It was nearly silent Saturday morning at the North Texas Fairgrounds livestock pavilion, except for the livestock inside. One goat called out continuously and another animal from the other side of the barn responded.
About 50 kids roamed around the pavilion to rank the animals during the North Texas Fair and Rodeo’s livestock judging contest. Meanwhile, other families were preparing for the junior lamb show that began later in the morning.
The fair and rodeo hosts a variety of livestock contests throughout its annual nine-day run, which wrapped up Saturday. The livestock judging competition has taken place for about 10 years now.
“We’ve come a long way since [the first year],” said Ryan Pieniazek, the superintendent for the judging contest, who is an agriculture science teacher at Krum High School.
Students ages 8 to 18 are allowed to participate, as long as they are enrolled in a Texas school and belong to 4-H or FFA. The contestants were judged as individuals in junior and senior divisions, and in teams of three or four.
Participants had to judge seven classes of animals — market hogs, breeding does, Santa Gertrudis heifers, market steers, Dorper ewes, prospect goats and Red Angus heifers — with four animals in each class. The animals were all from local breeders.
The animals in each class were given a number between 1 and 4. The contestants’ job was to rank the animals in the order they would buy first, based on attributes such as structural correctness, finish and eye appeal.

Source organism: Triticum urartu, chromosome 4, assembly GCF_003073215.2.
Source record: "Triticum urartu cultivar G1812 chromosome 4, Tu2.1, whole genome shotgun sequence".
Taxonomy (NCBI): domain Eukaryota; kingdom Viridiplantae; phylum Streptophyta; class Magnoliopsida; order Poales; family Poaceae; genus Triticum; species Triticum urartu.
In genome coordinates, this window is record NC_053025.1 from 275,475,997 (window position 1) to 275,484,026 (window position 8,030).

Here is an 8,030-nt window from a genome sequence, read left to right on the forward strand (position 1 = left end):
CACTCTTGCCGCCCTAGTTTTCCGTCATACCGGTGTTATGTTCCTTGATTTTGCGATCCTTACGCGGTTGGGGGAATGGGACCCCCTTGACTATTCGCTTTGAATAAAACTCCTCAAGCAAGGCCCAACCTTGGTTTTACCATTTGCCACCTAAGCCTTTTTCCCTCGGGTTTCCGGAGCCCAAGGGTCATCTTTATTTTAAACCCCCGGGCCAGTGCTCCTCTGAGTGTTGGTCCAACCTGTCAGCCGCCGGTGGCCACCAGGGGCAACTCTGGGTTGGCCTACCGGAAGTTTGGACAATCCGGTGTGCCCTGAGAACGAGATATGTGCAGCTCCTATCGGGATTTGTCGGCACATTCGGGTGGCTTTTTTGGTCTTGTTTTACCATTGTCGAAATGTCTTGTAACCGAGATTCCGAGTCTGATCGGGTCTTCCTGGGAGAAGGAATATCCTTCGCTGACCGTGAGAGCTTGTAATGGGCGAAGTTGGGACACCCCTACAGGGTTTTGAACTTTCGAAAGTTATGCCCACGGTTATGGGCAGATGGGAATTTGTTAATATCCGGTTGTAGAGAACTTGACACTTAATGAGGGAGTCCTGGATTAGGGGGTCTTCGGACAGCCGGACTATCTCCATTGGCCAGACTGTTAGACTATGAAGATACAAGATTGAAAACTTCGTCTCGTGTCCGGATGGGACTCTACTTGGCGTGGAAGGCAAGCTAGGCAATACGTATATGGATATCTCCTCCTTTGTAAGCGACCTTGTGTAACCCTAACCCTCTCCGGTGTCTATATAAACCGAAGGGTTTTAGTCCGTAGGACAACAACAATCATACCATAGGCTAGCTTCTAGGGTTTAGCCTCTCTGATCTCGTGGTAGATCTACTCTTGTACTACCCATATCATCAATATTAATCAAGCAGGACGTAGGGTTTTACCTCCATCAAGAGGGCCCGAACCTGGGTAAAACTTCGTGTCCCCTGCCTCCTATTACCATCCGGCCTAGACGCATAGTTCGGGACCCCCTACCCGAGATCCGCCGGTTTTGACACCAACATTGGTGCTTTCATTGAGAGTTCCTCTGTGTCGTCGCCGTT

The youths’ rankings were then compared to a judging committee’s official rankings to see which contestants made the decisions closest to the official rankings.
While judging the animals, competitors were not allowed to talk to each other, touch the animals or use electronic devices. Teams were stationed at each set of animals for about 10 minutes to fill out their scorecards before moving on to the next group of livestock.
“[The kids] are learning to develop decision-making skills, time management, how to defend their choice and teamwork,” Pieniazek said.
In the junior division — ages 13 and younger — Stockton James of Denton County came in first place, with Creed Vine of Wise County in second place and Brodie Childs of Wise County in third.
Skylor Schertz of Krum won the senior division, for teens 14 and older. Clint Demmit of Wise County was second, and Mason Pape of Denton County was third.
Denton County 4-H No. 1 took first place in the junior and senior team rankings.